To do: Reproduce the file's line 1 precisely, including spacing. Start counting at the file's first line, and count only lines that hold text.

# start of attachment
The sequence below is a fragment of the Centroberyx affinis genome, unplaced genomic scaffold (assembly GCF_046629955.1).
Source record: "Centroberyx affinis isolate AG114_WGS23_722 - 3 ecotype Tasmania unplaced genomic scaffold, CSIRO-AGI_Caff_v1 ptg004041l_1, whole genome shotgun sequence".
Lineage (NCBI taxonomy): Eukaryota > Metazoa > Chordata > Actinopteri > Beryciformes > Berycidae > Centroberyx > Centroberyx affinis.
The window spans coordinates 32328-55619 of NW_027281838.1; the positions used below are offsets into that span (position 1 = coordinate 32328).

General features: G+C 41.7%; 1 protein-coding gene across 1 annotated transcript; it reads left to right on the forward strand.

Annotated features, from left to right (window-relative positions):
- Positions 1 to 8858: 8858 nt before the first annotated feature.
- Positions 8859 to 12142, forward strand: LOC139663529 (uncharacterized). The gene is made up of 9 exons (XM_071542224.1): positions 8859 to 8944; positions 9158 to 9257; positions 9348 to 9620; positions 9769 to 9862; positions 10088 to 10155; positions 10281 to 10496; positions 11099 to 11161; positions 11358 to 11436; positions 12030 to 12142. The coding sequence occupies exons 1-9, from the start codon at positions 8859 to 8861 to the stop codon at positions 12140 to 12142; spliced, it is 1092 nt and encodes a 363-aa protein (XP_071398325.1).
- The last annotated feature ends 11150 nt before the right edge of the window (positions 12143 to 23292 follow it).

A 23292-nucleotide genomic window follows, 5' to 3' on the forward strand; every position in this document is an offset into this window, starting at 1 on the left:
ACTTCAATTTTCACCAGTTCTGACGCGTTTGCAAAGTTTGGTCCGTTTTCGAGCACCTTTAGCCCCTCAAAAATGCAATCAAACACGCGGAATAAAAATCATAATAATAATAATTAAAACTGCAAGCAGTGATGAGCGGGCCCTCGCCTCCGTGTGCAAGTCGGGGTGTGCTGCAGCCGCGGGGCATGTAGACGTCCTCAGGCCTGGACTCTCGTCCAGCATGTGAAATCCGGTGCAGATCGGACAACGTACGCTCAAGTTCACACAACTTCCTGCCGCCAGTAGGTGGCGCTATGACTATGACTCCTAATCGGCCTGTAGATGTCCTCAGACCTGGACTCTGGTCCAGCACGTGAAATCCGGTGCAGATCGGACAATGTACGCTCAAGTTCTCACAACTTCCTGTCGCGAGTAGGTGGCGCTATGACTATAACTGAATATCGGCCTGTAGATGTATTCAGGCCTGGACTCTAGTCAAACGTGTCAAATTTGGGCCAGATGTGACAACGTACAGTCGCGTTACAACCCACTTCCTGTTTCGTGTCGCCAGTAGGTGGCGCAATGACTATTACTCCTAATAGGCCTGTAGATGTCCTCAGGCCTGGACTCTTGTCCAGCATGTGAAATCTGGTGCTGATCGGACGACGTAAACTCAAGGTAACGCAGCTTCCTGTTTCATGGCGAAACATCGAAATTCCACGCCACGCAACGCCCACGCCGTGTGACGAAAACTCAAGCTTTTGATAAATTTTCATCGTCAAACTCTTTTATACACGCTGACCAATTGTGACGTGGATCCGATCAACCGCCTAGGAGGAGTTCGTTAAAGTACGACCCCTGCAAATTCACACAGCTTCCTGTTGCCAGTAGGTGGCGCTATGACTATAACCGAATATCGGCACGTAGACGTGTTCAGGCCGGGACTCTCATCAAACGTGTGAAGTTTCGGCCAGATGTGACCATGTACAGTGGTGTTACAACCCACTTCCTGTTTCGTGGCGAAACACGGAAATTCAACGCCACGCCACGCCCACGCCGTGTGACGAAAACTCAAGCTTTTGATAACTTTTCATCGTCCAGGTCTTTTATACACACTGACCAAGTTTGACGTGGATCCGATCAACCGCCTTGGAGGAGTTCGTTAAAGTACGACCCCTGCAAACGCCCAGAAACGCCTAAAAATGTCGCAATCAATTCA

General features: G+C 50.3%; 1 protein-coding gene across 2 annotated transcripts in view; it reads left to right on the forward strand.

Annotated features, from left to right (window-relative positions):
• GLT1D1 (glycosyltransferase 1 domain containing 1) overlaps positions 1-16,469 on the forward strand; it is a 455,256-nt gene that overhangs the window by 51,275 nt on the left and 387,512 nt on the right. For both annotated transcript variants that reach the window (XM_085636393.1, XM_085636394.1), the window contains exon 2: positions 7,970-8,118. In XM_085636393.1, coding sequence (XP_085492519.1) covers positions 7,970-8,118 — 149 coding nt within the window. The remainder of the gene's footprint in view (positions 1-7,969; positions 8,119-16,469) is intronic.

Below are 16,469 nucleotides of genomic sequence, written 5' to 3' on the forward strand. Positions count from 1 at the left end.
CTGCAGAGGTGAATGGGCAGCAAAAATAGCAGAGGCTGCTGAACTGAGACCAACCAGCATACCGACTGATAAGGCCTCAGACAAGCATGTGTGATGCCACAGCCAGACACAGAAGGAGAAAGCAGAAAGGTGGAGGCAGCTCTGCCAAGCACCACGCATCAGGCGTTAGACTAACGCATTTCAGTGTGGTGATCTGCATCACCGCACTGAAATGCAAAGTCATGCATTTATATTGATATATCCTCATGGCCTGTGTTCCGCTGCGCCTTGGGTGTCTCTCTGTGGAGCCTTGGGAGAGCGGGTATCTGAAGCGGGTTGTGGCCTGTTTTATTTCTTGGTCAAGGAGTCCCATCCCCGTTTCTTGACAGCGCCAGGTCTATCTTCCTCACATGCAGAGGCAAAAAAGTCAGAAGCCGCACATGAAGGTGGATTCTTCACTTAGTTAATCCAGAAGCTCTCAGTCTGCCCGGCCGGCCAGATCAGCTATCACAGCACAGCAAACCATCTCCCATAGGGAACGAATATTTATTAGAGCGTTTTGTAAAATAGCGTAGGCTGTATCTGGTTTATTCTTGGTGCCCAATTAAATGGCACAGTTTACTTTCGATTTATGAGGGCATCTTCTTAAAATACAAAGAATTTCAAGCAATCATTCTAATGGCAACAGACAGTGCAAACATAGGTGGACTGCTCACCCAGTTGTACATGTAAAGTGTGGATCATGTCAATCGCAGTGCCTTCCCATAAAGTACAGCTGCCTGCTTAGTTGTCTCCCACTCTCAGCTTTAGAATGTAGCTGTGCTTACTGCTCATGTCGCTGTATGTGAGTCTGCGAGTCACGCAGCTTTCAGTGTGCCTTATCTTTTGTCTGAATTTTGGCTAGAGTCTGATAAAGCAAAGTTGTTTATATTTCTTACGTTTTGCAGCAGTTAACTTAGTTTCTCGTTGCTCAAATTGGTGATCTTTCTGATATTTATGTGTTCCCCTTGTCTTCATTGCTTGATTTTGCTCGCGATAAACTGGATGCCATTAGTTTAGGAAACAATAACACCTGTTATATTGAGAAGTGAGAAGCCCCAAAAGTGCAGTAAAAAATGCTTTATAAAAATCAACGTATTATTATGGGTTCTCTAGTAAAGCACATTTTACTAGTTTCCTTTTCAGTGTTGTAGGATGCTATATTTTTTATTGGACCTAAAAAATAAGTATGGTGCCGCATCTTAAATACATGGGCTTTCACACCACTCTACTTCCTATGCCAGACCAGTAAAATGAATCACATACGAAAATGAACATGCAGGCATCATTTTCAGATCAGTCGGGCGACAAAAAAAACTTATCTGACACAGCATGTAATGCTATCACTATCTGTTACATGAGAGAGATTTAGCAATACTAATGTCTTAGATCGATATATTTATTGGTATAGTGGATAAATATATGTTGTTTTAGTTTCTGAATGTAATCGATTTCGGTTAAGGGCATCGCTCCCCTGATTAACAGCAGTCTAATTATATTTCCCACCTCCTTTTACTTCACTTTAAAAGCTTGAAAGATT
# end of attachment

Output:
The sequence below is a fragment of the Centroberyx affinis genome, unplaced genomic scaffold (assembly GCF_046629955.1).